Okay, your own research shows that 41% of people like the name Ford. But telling folks your product equals a better product only means you admit your product wasn’t as good to start with. Why not just buy the original and not the imitation? Have ten customers tell folks that they used to drive Toyota and now realized how Ford was better and switched and folks will perk up their ears. Have dealers tell you how good Fords are and you’ll have spent money on ads only to watch no one continue to come into dealerships. Ford can now say they have the same quality, but it’s not unique enough. Distinguish yourself or die. Match your opponents and its a tie. Ties don’t win games.
Starbucks recently closed for three hours to ‘re-train’ their associates how to make coffee. And every single press outlets in the US went with the story. Some said that they’d loose millions in revenue shutting down to do so. No, it was simply genius marketing. Use the time to do standard training and make it an event so big that every outlet in every area of media made it a story. What’s that worth? A billion dollars in advertising, all free. Close down at night on your slowest night. Retrain your associates. Tell the press and put bright yellow signs on your door saying you will close three hours before closing time to retrain your associates. And the results of this marketing gimmick is you garnish new brand loyalty and solidify your old customer base. In the publics eye, and what they want to portray is that Starbuck’s cares and they must be making that coffee I remember being so good since they are being re-trained. Better go down and try it now. They lost nothing doing it and gained a heck of a lot of beans… well almost.
They forgot one thing. While they got press story after press story, they didn’t make it clear that they were closing to improve the quality of their coffee and bring the chain back to its roots. Aegis Group’s research arm Synovate found in a survey of 1,000 consumers that 75% of respondents knew of the closing. BUT… less than half knew why it had closed. So much for a great idea that had more press than Britney Spears going to Starbucks for a Latte. At least we know why she goes… or do we?
Coke comes through with an amazing marketing campaign. Take diet Coke and call it Zero, make a new label and put it on the shelf. It worked. Zero is selling real well. Marketing wise, you don’t concentrate on peoples old problems of needing to loose weight and ‘dieting’. No, the new generation is not into that anymore. They have given up and obviously diet Coke didn’t help them loose weight. So you take all the diet Coke and peel off the labels. Then you you simply say zero calories as your new mantra and not only get all the ‘dieters’ to drink, but healthy folks who don’t want added sugar. Look to see diet Coke phased out conveniently when Zero has enough solid market share. It’s a great way to update a brand and all it took was a new label and a bit of advertising.
If the infamous Super Bowl ads are any indication of the state of todays big-box advertising, based on what I saw this year, we are in one of the worst creative times I’ve ever seen.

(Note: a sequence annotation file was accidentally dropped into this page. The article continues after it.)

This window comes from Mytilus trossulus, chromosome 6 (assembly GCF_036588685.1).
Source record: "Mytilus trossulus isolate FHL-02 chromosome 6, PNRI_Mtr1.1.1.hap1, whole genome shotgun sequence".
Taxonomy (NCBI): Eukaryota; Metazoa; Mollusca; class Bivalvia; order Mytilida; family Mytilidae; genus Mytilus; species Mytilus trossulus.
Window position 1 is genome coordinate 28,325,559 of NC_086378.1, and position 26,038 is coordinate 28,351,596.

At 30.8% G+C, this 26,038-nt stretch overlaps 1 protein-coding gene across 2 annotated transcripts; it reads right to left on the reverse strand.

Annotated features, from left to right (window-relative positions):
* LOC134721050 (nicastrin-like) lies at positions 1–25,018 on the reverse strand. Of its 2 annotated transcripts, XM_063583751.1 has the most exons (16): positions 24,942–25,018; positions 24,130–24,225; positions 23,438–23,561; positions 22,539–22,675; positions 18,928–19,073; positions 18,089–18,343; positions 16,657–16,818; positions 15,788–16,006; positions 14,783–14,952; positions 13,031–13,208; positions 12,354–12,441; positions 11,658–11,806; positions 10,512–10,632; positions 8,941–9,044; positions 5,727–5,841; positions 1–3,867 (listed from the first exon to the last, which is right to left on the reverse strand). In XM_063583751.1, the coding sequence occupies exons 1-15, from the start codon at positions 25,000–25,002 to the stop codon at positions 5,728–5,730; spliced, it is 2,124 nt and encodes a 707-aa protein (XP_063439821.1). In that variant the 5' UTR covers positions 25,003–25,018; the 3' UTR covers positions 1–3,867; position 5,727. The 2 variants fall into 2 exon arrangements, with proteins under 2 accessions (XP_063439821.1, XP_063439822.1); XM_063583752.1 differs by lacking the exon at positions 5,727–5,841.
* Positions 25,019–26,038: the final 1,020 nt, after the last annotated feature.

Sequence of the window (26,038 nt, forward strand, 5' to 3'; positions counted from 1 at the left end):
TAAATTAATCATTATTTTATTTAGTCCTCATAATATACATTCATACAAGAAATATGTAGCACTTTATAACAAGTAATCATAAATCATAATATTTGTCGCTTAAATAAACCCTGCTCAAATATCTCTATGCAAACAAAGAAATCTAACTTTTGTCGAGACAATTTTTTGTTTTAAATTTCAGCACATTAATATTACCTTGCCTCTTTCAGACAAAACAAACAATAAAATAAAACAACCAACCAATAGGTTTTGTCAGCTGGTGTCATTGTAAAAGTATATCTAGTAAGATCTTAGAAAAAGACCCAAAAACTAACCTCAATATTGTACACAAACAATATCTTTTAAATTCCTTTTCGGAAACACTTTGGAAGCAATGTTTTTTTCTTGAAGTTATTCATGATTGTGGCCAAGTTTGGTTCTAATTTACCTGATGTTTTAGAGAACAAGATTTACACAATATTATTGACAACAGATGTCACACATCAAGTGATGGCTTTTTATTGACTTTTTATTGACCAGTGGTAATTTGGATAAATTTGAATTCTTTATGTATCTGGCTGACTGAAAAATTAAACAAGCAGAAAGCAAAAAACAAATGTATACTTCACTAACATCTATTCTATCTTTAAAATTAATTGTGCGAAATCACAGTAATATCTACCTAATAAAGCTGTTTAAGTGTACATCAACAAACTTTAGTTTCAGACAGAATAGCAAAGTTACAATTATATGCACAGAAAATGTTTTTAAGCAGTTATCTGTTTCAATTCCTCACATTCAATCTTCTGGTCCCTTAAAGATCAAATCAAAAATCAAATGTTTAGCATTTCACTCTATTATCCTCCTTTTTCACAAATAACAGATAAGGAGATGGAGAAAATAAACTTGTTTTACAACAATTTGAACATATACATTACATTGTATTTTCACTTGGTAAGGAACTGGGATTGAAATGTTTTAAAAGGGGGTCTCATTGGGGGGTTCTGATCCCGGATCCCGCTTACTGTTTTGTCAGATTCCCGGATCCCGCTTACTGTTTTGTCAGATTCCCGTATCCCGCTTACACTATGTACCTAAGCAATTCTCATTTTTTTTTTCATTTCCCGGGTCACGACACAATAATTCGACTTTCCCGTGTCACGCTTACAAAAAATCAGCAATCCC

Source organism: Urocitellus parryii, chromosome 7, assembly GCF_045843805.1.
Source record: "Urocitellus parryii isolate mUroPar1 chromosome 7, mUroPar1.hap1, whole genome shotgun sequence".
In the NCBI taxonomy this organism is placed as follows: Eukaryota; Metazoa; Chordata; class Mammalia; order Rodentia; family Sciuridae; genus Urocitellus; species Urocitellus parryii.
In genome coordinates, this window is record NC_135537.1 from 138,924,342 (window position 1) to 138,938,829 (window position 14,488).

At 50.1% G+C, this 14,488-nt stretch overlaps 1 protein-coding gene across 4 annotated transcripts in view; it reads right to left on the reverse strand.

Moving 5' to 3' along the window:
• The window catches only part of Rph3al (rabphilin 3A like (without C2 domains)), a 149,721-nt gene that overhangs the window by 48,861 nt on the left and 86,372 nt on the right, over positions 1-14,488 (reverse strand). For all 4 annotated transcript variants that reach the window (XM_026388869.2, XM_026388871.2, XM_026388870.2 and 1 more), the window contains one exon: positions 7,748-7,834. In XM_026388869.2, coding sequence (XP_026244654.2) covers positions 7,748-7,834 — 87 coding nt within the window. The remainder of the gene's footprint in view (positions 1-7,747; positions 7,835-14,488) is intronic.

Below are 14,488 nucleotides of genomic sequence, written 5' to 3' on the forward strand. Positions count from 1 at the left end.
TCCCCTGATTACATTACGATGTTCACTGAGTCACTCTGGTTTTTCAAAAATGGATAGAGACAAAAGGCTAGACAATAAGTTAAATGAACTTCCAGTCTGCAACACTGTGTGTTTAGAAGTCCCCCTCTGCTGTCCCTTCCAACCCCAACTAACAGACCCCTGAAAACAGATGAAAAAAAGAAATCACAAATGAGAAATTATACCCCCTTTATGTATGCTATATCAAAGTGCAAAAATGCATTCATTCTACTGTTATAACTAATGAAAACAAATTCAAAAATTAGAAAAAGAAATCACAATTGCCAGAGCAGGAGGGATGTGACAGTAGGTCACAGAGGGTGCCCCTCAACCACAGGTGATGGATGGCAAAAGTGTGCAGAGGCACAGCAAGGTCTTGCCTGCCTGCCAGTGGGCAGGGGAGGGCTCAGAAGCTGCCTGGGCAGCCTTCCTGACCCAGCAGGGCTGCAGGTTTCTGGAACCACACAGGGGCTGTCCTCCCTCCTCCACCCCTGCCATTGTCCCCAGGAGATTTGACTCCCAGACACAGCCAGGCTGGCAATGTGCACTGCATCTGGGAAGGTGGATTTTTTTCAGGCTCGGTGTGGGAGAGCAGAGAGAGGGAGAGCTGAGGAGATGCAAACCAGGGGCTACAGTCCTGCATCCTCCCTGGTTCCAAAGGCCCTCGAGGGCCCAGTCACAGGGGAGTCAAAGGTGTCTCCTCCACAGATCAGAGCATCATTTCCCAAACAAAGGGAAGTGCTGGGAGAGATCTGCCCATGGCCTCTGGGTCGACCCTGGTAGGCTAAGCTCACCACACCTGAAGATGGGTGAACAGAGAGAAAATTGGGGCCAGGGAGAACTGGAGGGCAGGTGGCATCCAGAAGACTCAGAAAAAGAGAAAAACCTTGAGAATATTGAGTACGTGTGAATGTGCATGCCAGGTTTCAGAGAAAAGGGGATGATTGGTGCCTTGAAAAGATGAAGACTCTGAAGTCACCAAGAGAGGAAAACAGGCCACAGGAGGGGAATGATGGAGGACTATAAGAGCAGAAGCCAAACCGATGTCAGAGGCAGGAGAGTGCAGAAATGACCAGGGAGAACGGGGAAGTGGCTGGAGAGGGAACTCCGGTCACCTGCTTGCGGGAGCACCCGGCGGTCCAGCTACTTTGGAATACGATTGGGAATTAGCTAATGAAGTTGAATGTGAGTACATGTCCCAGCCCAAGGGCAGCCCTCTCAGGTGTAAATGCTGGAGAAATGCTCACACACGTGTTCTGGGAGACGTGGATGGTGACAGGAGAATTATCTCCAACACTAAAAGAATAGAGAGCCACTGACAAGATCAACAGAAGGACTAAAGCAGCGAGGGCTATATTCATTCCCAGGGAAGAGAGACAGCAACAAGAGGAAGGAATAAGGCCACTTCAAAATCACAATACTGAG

Like many agencies who are confused about what advertising is and when to use what technique and to what degree, Saatchi & Saatchi recently found out once again that humor is nice but means little to sales. In this case it was Wendy’s Red Wig campaign. I’m sure you’ve seen it. It involves real life scenarios with the added humor of someone wearing a red wig similar in look to the Wendy’s logo. In fact I bet it made you chuckle. But as I say over and over, people want to know what is in it for them and what connection does it have to their lives. But disappointing sales results and the December departure of the campaign’s champion, Chief Marketing Officer Ian Rowden are signs that once again big budget spots waste time and forget the #1 rule of advertising, sell the product. Funny, all they had to do was listen to one franchisee who in a recent interview in Ad Age said it better than I could. When asked about the campaign and it’s failing grade he said:
“The red wig has become an excellent icon. People see that red wig and they think of Wendy’s, but to that you have to attach an emotion or rational link, and that’s what we’ve been lacking.”
They should have simply hired him. He could have saved them a lot of money and made a spot that was spot on, not wigged out. But it’s also tough when you are an agency and have to go with your clients creative.
I mentioned this campaign earlier. It is Hyundai’s new direction in branding. I think it’s the equivalent of taking bags of cash and throwing them out a window. Even worse, no one finds the bags because they get caught on a ledge on their way down. This probably gets my vote for worst campaign of 2007.
UPDATE: Published: January 17, 2008 NEW YORK (AdAge.com) — In what seems a most unlikely ploy to drum up pre-Super Bowl buzz, Hyundai Motor North America today ended its Hamlet-like indecision and said it is committed to keeping the ad time that it has bought for the Super Bowl.
My comment: Even if it is a ploy, you can’t make up for a horrible ad campaign.